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10 Places To Visit In Northumberland

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Have you ever visited the beautiful county of Northumberland? This county in the North East of England sits just above Newcastle-upon-Tyne, stretching up the east coast to the border with Scotland, and with the Northumberland National Park to the west, towards Cumbria.

 From the castles and hidden coves on the coast to the wildlife and walks through the beautiful parks, Northumberland is renowned for its areas of incredible beauty, with one area recently named one of the UK’s top picnic spots.

 If you’re planning a trip to this incredibly beautiful region, we have a look at 10 of the best places to visit, all just a short drive from Percy Wood Park.

 1. Alnwick and Alnwick Castle

The gorgeous town of Alnwick, with its cobblestone paths that weave in and out of its independent shops and cafés, is the quintessential sleepy English town. There is a traditional market every Thursday and Saturday in the main square, offering artisanal food and drink and local handicrafts.

Alnwick is best known for its 900-year old castle, first built to defend England from invaders from Scotland and is the second-largest inhabited castle in England. It has been home to the family of the Duke of Northumberland for over 700 years. TV and film fans may recognise it as a filming location for Downton Abbey and the Harry Potter films.

Close to the castle is the Alnwick Gardens, a multi-award winning project of the Duchess of Northumberland. The grounds offer far more than the typical English garden, with conceptual landscaping and a wide range of activities.


2. Willowburn Sports Centre

Also in Alnwick is Wilowburn Sports & Leisure Centre, which provides a range of different activities, and is an ideal place to spend a rainy day.

 The centre has a 25-metre, six-lane main swimming pool, which has a movable floor, as well as a 10-metre teaching pool, making the pools perfect for those who want to swim for pleasure or fitness, join an aquafit class, or even learn to swim!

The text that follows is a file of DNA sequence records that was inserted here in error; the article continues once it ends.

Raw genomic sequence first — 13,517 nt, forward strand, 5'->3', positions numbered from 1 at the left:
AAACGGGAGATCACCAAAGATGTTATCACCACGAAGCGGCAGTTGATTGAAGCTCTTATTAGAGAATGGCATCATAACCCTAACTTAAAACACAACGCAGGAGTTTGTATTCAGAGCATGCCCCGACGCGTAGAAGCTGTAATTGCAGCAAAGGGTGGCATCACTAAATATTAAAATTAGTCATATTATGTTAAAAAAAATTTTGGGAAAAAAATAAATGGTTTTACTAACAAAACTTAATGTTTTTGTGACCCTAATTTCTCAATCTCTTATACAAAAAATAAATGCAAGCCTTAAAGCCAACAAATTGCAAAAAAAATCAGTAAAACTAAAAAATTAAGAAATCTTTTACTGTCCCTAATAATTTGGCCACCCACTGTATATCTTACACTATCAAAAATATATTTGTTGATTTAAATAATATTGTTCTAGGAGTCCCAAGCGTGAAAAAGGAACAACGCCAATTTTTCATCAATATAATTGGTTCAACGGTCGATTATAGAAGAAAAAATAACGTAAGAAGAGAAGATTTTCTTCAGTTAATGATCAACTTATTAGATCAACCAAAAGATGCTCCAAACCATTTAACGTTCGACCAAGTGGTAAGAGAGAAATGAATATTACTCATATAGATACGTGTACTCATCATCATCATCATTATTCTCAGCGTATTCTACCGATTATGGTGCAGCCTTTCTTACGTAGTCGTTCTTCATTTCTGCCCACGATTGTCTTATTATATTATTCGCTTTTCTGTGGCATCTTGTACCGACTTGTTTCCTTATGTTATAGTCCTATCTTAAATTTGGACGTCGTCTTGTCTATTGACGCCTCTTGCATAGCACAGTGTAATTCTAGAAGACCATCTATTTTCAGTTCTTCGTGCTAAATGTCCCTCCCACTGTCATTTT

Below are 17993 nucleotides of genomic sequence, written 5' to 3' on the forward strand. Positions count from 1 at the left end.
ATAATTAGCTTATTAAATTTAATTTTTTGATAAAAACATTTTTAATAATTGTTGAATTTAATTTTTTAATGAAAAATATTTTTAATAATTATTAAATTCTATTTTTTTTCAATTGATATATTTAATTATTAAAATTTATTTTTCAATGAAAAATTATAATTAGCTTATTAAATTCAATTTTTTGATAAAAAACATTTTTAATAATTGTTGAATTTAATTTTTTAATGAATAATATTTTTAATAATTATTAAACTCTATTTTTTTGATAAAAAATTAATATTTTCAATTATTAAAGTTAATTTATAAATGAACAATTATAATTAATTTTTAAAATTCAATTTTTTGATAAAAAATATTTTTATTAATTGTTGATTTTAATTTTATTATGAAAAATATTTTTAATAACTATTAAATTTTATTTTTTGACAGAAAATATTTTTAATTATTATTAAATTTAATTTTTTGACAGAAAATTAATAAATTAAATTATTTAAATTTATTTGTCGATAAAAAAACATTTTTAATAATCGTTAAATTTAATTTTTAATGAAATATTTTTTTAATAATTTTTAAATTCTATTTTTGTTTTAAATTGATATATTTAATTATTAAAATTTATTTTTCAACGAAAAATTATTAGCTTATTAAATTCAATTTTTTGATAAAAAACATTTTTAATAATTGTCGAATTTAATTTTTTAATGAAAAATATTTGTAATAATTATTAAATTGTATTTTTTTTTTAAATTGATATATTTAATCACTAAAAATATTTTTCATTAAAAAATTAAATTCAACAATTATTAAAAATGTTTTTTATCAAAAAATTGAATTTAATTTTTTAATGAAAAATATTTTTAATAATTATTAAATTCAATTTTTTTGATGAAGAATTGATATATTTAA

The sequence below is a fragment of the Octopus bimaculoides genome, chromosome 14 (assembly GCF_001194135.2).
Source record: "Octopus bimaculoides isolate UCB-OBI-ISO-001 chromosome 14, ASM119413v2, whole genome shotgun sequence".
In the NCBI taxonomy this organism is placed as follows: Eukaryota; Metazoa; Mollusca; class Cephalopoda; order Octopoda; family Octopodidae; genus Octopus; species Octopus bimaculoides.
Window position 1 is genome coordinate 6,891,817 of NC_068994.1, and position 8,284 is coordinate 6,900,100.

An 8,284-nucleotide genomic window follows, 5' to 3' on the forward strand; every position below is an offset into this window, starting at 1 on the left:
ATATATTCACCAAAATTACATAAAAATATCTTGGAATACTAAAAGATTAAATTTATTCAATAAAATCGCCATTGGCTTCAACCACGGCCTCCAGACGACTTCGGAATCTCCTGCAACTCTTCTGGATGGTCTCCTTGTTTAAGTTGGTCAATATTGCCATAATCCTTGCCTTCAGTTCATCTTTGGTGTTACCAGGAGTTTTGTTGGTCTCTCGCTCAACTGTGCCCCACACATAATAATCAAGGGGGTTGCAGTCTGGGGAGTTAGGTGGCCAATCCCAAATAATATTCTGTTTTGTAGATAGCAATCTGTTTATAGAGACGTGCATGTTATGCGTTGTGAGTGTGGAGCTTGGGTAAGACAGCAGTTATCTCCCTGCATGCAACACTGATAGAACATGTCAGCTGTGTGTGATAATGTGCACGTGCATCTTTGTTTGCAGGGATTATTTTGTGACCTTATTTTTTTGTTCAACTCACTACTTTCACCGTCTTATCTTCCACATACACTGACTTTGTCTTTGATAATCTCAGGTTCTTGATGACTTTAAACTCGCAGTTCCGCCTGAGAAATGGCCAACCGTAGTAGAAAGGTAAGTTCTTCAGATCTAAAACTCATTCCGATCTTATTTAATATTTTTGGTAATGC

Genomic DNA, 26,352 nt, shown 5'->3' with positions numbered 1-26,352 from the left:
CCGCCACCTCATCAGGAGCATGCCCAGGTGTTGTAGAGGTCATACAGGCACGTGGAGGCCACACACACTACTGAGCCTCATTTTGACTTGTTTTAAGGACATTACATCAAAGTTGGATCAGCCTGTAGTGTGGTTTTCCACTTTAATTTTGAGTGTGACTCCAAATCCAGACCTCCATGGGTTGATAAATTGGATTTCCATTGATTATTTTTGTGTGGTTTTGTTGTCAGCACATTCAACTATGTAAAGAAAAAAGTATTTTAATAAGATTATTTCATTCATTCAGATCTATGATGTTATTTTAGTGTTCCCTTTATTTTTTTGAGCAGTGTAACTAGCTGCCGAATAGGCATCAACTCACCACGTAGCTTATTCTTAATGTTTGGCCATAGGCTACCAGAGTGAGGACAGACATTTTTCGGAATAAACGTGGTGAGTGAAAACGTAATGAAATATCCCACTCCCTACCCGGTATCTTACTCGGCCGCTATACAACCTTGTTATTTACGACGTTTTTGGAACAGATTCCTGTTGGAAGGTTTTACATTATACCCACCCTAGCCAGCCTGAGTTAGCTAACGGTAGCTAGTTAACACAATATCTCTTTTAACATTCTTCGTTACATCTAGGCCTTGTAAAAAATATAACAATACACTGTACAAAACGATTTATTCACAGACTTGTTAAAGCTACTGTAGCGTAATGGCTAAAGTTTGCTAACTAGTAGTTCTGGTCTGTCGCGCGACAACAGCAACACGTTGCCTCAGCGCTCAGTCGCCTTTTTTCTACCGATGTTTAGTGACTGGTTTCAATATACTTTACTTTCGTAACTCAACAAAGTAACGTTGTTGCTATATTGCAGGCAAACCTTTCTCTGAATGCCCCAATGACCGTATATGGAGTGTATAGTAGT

The leisure centre also boasts a large sports hall for those who want more sporting activities, such as team sports like football and basketball, or challenge their friends to a game of badminton. There are even trampolines for the more athletic visitors.

Fitness enthusiasts will love the gym, with its friendly and knowledgable staff ready to offer assistance to help you get the most out of your workout, and help you make use of the cardiovascular and resistance equipment. There are classes in the new fitness studio for those who want to enjoy Tai Chi, Pump FX, Salsacise, Pilates, and many more activities.

Adults and children will love exploring the bouldering climbing wall, which has a variety of routes up the rock face, from simple to more challenging, without the need for harnesses or ropes. A new addition to Willowburn this year is the Go Wild rainforest soft play adventure area, with four storeys of exploration and adventure for active kids.

3. Morpeth

Morpeth is a traditional market town filled with history and charm, cobbled streets, and a mixture of traditional and farmers’ markets, as well as modern shopping centres and high street staples.

Morpeth’s Farmers’ Market is held on the first Saturday of every month for homemade pickles and chutneys, cheeses, and fresh pies, or why not head to the Sanderson Arcade for some retail therapy, as well as its monthly events and live music.

If you’re all shopped out, then take a stroll around Carlisle Park, where you can explore the woodland paths, go rowing on the river, play tennis, or do many other activities. Families will enjoy the paddling pool and the play area, and a visit to the aviary. Or just enjoy the tranquillity of Carlisle Park’s garden, dedicated to William Turner – ‘The Father Of English Botany’.


4. Northumberland Zoo

Northumberland Zoo is a not-for-profit, family-run zoo close to Morpeth, and a member of BIAZA (British & Irish Association of Zoos & Aquaria), meaning that it ensures that its animals are kept to higher than average standards.

The spacious enclosures are home to a wide range of mammals, birds, and reptiles, from snow leopards to harvest mice, and you can take part in several daily animal talks and see a flying display of the zoo’s birds of prey.

5. Warkworth Castle